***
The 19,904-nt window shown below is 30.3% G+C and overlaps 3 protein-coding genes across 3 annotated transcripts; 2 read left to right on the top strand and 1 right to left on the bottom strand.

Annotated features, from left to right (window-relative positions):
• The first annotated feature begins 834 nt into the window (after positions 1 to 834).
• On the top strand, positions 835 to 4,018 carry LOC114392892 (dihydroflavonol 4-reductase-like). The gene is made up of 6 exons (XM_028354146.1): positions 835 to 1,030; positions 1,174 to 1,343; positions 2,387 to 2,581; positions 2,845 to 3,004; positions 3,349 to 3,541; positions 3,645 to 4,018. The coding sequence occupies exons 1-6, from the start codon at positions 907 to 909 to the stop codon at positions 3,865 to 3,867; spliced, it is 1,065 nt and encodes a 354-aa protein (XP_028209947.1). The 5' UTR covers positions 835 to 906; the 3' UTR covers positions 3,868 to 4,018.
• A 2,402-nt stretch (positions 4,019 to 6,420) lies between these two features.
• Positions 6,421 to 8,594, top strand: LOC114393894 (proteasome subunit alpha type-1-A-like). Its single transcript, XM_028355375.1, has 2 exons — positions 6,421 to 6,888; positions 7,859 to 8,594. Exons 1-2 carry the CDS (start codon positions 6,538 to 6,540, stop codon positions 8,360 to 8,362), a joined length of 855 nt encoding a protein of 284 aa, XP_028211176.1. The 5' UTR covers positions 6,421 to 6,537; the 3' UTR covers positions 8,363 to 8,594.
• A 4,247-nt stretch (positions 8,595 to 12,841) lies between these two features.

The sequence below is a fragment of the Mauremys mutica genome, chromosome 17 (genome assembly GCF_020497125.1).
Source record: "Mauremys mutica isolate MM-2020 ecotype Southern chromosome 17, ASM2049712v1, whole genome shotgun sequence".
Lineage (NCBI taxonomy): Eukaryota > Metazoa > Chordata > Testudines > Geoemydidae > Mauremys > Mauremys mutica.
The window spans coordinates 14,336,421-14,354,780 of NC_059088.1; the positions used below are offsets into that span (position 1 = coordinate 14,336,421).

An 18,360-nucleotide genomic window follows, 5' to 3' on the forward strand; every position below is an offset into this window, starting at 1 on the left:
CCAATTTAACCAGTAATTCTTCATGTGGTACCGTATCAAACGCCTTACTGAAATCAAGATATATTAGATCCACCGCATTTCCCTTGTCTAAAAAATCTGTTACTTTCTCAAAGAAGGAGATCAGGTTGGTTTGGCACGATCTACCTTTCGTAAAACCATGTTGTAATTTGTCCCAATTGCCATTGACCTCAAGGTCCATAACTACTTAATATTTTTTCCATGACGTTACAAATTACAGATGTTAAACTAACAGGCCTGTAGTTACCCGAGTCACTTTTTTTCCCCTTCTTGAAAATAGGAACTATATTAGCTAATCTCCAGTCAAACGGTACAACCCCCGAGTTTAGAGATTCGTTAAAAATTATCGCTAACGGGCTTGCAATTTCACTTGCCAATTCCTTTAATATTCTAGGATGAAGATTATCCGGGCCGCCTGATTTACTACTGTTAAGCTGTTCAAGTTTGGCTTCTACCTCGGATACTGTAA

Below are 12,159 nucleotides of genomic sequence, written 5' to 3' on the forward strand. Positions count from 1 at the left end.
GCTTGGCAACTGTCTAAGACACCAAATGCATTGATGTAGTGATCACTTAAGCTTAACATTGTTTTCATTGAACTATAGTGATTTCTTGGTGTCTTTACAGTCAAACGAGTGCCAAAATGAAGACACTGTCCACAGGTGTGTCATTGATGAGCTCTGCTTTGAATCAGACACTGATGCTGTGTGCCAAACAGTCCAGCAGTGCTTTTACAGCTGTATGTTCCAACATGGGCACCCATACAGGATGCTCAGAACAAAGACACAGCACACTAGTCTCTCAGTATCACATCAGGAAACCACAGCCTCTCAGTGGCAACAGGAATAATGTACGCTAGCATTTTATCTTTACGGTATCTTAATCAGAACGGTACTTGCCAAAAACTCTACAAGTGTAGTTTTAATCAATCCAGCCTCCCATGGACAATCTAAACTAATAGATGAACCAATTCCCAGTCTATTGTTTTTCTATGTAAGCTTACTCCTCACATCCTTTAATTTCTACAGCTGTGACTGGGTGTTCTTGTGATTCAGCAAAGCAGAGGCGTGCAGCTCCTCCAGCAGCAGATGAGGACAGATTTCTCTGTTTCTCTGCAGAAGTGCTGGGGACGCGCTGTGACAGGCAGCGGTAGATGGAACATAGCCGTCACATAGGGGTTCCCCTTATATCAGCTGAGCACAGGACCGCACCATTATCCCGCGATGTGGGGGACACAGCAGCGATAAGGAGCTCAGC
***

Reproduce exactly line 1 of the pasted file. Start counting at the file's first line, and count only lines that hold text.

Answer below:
The 19,904-nt window shown below is 30.3% G+C and overlaps 3 protein-coding genes across 3 annotated transcripts; 2 read left to right on the top strand and 1 right to left on the bottom strand.